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News Archive

Date: 12/06/2022
Principal investigator Arul Chinnaiyan, M.D., Ph.D., will lead a $4 million project that will employ a suite of cutting-edge drug development techniques to develop an effective inhibitor of MYC, a major driver of about 70% of all cancers, including prostate cancer.
Date: 11/23/2022
As cancers grow and potentially spread to new parts of the body, they often shed cells and DNA into the blood stream. DNA can be analyzed for both the amount of DNA present and whether any potential mutations exist that may aid providers in deciding on treatments. These tests, known as liquid biopsies, have become standard practice for certain types of cancer, especially those for which there are drugs that target distinct DNA mutations. Whether liquid biopsies could help providers understand which patients may do better than others, though, is unknown.
Date: 11/18/2022
As part of its Discovery Science grants program, the American Cancer Society has awarded Rogel Cancer Center researcher Anthony Scott, M.D., $792,000 to look at how genes associated with Lynch syndrome impact cancer developing.
Date: 11/08/2022
The death rate for women with metastatic breast cancer is linked to the number of chronic health conditions they have, according to a study by the University of Michigan in partnership with the Kaiser Permanente Southern California Department of Research & Evaluation.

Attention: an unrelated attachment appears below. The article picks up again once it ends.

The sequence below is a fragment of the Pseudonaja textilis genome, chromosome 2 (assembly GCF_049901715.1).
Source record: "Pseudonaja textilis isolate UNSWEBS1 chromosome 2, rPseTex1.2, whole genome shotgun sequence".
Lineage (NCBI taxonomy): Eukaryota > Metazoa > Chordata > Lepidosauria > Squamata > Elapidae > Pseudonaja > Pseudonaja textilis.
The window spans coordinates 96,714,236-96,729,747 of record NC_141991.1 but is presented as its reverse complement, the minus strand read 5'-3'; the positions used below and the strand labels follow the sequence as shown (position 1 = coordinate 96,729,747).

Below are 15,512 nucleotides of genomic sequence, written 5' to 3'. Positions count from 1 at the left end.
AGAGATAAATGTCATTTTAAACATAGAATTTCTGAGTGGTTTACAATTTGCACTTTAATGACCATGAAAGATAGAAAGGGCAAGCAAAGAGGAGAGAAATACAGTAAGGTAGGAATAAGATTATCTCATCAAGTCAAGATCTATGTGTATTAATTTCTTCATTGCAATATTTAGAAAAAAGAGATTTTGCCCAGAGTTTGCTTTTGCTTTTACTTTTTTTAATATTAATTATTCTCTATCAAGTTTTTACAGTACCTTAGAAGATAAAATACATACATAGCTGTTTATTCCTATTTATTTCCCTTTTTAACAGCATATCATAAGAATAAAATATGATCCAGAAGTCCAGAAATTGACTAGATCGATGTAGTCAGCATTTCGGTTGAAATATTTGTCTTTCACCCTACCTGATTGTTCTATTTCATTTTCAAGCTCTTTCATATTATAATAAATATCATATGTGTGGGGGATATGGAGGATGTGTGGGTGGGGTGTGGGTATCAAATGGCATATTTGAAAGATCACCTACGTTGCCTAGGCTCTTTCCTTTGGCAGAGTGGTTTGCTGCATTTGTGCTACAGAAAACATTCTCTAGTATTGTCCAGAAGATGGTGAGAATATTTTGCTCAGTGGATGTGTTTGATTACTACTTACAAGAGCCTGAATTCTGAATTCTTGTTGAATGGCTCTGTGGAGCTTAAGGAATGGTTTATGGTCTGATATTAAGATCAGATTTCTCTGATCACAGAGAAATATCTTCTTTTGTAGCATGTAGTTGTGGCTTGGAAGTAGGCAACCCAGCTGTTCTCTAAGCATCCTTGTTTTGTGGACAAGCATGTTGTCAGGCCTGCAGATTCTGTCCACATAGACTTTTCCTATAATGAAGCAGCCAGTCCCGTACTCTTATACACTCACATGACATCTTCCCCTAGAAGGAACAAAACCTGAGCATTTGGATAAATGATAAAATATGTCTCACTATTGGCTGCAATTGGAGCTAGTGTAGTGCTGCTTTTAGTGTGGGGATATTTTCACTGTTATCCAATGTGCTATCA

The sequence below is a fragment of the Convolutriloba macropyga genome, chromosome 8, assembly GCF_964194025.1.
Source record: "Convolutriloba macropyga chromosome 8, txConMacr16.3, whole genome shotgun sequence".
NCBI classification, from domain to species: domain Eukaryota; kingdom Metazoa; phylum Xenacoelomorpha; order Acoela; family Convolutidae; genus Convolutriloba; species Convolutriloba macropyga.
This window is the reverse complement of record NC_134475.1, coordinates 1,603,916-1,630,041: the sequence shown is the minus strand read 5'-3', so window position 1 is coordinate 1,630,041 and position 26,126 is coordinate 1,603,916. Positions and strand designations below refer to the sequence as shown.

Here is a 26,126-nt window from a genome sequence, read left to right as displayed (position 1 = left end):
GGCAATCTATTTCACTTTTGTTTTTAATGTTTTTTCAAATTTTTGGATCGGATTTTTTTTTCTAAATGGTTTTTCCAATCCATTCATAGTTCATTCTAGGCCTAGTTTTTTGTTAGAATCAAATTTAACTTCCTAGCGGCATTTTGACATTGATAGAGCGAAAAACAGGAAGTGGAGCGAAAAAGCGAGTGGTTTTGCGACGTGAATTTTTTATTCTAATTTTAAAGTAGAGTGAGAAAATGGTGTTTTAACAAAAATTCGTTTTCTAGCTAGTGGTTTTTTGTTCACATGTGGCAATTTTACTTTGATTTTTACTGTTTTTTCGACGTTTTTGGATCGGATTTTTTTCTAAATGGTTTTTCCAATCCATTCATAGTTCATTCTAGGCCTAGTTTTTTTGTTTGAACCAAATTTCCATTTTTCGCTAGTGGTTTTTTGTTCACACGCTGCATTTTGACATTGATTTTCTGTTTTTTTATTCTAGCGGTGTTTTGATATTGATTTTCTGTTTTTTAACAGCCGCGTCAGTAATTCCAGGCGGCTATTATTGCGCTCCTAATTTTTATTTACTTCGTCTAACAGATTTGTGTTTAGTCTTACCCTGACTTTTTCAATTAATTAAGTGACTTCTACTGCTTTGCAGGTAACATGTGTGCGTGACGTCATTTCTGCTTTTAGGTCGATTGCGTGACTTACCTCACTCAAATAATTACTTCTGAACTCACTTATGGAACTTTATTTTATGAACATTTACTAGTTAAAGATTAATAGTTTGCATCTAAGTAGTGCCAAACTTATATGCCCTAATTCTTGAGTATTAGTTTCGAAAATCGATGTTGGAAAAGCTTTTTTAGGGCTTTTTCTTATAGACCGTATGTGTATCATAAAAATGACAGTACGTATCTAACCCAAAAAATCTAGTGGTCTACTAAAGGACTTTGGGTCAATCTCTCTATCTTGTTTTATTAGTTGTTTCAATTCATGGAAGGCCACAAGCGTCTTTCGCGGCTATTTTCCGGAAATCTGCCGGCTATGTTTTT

Date: 10/25/2022
In the face of conflicting evidence over the risks and benefits of routine prostate cancer screenings, a large, longitudinal analysis found Veterans Health Administration (VA) medical centers with lower prostate screening rates had higher rates of metastatic prostate cancer cases in subsequent years than centers with higher screening rates.
Date: 10/24/2022
A new study, presented at the annual ASTRO meeting, finds that sexual side effects of cancer treatment are discussed far less frequently with female patients than with male patients, even when the treatment directly affects sex organs.
Date: 10/13/2022
An international team of researchers led by the University of Michigan Rogel Cancer Center received a collaborative grant from the National Cancer Institute with a goal of bringing new insights into leiomyosarcoma, a rare form of cancer that seemingly originates in smooth muscle. The grant, worth $12.3 million, is through the NCI’s SPORE, or Specialized Program of Research Excellence, which funds collaborative, interdisciplinary translational cancer research.
Date: 10/12/2022
Rogel Cancer Center faculty and trainees will lead 30 presentations, posters and moderated sessions at the American Society of Radiation Oncology annual meeting. This year’s meeting will be held in-person, virtually and on-demand.
Date: 10/05/2022
Friends, faculty and staff of the Rogel Cancer Center gathered amidst a rainbow of lights, ribbons and balloons on Sept. 23 to raise money for cancer research.
Date: 10/03/2022
Menthol cigarettes are designed to make it easier to start smoking and harder to quit. In Michigan, 40% of callers to the state’s Tobacco Quitline are menthol users. Now, a new partnership between the University of Michigan Rogel Cancer Center and the Quitline will develop and test strategies to help menthol users kick the habit.